Fyodor Dostoyevsky (1821–1881), the brilliant Russian novelist whose psychological delvings into the human soul profoundly influenced the twentieth-century novel, wrote a prolific amount of shorter works that are masterpieces in their own right. His novella The Eternal Husband
is considered one of the author’s most powerful and perfect creations.
This surreal tale of duality and interchanging rivalry explores the life of a rich, idle man suddenly forced to confront the husband of his dead mistress. With keen insight into the human condition, the story relates the shared hatred, love, and guilt of the two men. Ripe with the emotional themes central to Dostoyevsky's greatest novels, including morality, the bonds of sexual love, mental torture, and neurosis, The Eternal Husband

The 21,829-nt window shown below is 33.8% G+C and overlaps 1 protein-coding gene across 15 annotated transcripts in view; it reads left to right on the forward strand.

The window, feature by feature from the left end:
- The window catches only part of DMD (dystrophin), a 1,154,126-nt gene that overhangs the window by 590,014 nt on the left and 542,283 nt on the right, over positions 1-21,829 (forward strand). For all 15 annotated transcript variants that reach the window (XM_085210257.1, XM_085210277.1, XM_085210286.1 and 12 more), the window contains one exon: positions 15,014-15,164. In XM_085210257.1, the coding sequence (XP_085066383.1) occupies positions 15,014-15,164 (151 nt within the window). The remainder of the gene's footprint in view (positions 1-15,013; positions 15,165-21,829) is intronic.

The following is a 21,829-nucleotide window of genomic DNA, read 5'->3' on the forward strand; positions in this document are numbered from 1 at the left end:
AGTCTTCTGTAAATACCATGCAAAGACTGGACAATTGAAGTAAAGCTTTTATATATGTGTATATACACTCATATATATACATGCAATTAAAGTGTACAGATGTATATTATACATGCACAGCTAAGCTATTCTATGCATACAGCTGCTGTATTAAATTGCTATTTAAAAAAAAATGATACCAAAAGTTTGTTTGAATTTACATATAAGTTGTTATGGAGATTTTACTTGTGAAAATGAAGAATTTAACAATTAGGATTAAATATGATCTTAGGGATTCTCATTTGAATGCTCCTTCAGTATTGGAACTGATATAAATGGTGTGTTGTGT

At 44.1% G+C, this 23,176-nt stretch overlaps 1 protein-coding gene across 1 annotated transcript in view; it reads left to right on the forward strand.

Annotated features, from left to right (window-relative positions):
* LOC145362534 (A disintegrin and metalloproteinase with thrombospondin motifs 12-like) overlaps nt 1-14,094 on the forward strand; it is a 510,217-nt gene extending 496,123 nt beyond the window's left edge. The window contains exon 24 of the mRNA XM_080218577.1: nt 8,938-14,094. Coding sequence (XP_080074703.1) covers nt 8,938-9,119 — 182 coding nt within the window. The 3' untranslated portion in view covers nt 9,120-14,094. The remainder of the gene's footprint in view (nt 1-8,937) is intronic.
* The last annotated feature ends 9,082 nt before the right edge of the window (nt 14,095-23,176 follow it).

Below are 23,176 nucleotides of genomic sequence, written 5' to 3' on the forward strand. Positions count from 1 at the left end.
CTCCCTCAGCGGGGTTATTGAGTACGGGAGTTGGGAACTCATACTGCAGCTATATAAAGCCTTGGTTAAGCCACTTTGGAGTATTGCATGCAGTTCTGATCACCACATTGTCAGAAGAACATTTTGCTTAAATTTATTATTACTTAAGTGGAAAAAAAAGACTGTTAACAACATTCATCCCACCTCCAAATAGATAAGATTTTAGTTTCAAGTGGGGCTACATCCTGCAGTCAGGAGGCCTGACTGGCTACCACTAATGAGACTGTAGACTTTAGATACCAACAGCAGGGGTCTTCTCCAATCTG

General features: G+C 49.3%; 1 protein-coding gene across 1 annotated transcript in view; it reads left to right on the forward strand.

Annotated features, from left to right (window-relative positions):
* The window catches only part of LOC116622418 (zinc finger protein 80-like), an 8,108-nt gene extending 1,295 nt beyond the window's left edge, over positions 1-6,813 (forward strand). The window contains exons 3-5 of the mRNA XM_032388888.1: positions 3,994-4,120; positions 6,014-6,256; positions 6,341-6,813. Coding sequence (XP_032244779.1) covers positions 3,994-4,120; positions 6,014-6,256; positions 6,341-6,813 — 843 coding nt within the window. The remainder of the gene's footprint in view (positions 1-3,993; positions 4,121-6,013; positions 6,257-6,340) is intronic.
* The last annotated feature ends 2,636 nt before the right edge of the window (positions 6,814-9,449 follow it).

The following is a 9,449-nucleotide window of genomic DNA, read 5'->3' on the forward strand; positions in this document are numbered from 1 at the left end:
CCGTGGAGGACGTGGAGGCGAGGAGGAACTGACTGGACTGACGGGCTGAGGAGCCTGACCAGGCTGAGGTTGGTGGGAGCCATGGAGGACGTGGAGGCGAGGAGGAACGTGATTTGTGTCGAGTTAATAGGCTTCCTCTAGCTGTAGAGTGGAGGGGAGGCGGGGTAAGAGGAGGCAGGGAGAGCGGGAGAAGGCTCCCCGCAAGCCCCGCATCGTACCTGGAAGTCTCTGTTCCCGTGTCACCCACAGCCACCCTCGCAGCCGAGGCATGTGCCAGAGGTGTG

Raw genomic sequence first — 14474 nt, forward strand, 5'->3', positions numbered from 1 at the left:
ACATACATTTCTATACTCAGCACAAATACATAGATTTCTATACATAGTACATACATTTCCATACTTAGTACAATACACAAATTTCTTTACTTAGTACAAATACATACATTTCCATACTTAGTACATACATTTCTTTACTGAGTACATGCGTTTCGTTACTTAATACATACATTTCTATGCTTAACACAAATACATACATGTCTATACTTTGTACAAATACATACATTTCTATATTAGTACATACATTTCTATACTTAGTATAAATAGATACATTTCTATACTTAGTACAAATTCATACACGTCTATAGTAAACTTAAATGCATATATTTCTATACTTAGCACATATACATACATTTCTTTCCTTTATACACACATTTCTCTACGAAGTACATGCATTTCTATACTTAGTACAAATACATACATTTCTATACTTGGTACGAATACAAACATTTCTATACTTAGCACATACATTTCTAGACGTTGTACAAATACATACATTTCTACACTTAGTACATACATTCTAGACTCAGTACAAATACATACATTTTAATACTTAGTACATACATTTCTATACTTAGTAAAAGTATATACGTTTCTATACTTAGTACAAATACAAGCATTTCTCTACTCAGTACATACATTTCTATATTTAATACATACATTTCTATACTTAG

reveals the full range of the author's captivating genius.
Dover (2008) unabridged selection from the Constance Garnett translation of the work, as originally published in the collection The Eternal Husband and Other Stories by W. Heinemann, London, in 1917.